When I was growing up and watching football with my dad, I learned the stock phrases that related to the game. By the time I was 10, I knew what a blitz was, I understood that “run it up the gut” meant running up the middle, and that a hail-Mary had nothing to do with prayer. Well, a little to do with prayer, but mostly it had to do with a very long pass.
Thanks to an email from a reader who shared her irritation with newscasters who use hackneyed phrases repeatedly, I began to notice that sportscasters have also developed some reporting idiosyncrasies.
The first one I noticed that was a little annoying was “the key to the game.” Sportscasters would use this phrase, then talk endlessly about turnovers, gaining yardage, or big defensive plays. All of these are important factors, I know, but in my experience, the team that scores the most points has always been victorious.
The last couple of years the new buzz word was “physicality.” Is that even a word? Football is one of the most physical sports I know. If a player is not physical, I’m not sure he should safely be allowed on the playing field.
The same goes for the oft-used “athletic.” Professional analysts yak about a football player that’s “athletic” like it’s a big news flash. It would be more newsworthy if some player on the field was not athletic (which Webster helpfully defined for us as “physically strong, fit, or active).
Recently, I’ve been noticing the phrase “taking it to the house.” Since football players can only score by taking a ball (or kicking or throwing it) into the end zone, I assume the “house” is a pseudonym for that. Irritating though this phrase it, I’d rather hear that after a football score than “hit a grand slam” (baseball reference), “that’s a major dunk” (basketball), or “cleared the bases” (also baseball). Some sportscasters mix their sports metaphors to the point of absurdity.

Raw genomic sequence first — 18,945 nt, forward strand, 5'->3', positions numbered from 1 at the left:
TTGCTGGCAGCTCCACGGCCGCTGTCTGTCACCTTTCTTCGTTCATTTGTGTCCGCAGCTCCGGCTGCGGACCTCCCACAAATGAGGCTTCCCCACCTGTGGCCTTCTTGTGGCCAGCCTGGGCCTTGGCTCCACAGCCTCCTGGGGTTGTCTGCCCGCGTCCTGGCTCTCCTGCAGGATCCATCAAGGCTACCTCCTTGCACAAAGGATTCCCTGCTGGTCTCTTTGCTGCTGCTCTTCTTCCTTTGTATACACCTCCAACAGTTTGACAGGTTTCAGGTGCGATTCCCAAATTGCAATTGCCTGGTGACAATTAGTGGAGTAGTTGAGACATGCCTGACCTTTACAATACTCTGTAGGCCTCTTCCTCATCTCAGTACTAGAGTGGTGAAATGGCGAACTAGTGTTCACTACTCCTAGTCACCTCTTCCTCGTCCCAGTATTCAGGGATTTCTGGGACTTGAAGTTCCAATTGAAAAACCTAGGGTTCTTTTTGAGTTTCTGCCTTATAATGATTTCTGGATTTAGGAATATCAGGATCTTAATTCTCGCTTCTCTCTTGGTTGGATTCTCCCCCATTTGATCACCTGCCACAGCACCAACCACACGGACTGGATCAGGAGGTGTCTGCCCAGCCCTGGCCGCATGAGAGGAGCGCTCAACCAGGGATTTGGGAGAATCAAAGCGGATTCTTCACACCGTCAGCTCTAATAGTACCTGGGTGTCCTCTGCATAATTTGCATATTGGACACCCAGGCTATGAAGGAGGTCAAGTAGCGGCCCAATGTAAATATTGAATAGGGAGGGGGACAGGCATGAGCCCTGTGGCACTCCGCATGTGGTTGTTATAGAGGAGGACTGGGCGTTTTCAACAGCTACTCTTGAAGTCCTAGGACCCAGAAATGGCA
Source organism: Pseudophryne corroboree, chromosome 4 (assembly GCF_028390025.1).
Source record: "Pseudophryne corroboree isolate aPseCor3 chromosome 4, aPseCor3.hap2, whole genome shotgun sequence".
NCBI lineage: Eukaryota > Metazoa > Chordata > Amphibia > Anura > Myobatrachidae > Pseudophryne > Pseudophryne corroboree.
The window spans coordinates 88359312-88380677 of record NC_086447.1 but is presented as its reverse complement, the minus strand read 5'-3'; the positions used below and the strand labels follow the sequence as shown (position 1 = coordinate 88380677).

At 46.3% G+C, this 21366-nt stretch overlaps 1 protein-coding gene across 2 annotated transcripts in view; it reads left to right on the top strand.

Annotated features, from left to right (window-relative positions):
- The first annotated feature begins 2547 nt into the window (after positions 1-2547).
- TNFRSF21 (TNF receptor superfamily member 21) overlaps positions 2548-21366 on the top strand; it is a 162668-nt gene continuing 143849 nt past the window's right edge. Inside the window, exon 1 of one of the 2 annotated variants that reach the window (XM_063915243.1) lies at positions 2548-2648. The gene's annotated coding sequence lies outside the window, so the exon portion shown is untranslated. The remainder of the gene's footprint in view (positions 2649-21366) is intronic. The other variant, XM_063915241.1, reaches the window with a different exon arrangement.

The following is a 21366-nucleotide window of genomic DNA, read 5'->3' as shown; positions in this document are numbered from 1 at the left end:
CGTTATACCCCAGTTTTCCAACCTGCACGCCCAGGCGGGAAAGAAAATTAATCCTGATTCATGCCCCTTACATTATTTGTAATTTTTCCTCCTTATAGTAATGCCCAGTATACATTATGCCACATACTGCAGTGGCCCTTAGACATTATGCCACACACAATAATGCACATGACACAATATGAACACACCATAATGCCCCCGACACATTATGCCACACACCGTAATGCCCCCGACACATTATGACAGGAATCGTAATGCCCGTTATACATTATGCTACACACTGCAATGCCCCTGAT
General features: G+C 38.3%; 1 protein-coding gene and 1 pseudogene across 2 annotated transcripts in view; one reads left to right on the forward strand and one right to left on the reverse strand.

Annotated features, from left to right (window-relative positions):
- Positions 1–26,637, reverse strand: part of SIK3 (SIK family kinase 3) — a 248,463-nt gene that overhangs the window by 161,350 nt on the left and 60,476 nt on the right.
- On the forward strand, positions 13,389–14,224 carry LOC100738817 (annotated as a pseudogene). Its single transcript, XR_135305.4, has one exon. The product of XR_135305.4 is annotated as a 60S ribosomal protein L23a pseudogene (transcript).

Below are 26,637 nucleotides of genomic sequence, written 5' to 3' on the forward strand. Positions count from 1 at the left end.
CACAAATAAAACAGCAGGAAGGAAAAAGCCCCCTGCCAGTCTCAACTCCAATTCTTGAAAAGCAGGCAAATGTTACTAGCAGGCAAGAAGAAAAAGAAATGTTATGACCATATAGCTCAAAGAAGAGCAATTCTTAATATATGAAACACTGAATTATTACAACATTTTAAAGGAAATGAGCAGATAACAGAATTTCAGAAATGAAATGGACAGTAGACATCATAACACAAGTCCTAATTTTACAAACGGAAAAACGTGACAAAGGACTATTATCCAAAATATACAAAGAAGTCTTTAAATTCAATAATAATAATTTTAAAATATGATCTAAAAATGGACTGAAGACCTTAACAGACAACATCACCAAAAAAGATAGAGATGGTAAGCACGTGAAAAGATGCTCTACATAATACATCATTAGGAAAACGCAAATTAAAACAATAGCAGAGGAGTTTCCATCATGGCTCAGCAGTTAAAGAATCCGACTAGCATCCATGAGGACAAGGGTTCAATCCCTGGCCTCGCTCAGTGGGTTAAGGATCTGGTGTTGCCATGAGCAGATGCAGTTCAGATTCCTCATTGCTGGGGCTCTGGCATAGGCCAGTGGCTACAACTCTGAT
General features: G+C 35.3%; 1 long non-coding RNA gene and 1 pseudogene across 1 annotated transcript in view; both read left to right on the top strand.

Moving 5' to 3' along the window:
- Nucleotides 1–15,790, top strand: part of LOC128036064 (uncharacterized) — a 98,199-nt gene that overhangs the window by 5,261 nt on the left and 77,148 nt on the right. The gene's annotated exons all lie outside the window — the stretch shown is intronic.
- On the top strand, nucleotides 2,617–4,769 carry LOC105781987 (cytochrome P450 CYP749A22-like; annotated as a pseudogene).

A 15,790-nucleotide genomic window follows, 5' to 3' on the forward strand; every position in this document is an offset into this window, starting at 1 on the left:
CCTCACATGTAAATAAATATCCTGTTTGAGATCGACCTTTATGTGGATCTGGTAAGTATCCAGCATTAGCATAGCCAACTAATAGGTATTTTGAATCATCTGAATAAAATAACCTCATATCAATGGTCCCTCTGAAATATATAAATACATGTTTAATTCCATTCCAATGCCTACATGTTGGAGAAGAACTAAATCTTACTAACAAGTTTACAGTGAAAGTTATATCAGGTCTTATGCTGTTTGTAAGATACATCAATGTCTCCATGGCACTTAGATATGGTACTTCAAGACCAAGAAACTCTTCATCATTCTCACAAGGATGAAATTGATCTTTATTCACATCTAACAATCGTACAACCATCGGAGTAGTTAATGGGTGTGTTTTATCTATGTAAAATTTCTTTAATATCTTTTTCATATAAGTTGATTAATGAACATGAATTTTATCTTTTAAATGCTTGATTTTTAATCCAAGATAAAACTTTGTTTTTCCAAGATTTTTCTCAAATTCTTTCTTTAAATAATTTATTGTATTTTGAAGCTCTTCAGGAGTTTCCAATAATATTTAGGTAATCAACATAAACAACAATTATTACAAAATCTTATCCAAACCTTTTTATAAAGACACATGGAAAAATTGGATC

The most grating sports comment is “this is a “must-win” game.” Aren’t they all? Have you ever heard a coach or player say, “Gosh, this game doesn’t really matter”?
This year, we’re three games into the season, and I’ve heard a new overused cliché many times. Coaches, sportscasters, and analysts have talked about “changing the culture.” Again, I’m confused. The culture for the football team used to be what, exactly? Not football? Not winning or trying to win? Not sports? Not strategy, practice, training? If it wasn’t that, what was it? If it was that, what are we trying to change? Maybe they are trying to explain that a program wasn’t winning and now they’re going to try to be a winning program. But that’s not really about culture, that’s about recruiting, training, and coaching.
I’m starting to wish the sportscasters would just call the game and other than that, just be quiet. But that would probably require a change in culture to create the keys to the announcing game. Email me at firstname.lastname@example.org.
Sue is a retired public servant who volunteers at the Hospice store (For All Seasons) in Troy and teaches part-time at Urbana University. She keeps busy taking care of husband, house, and pets. She and her husband have an adult son who lives in Troy.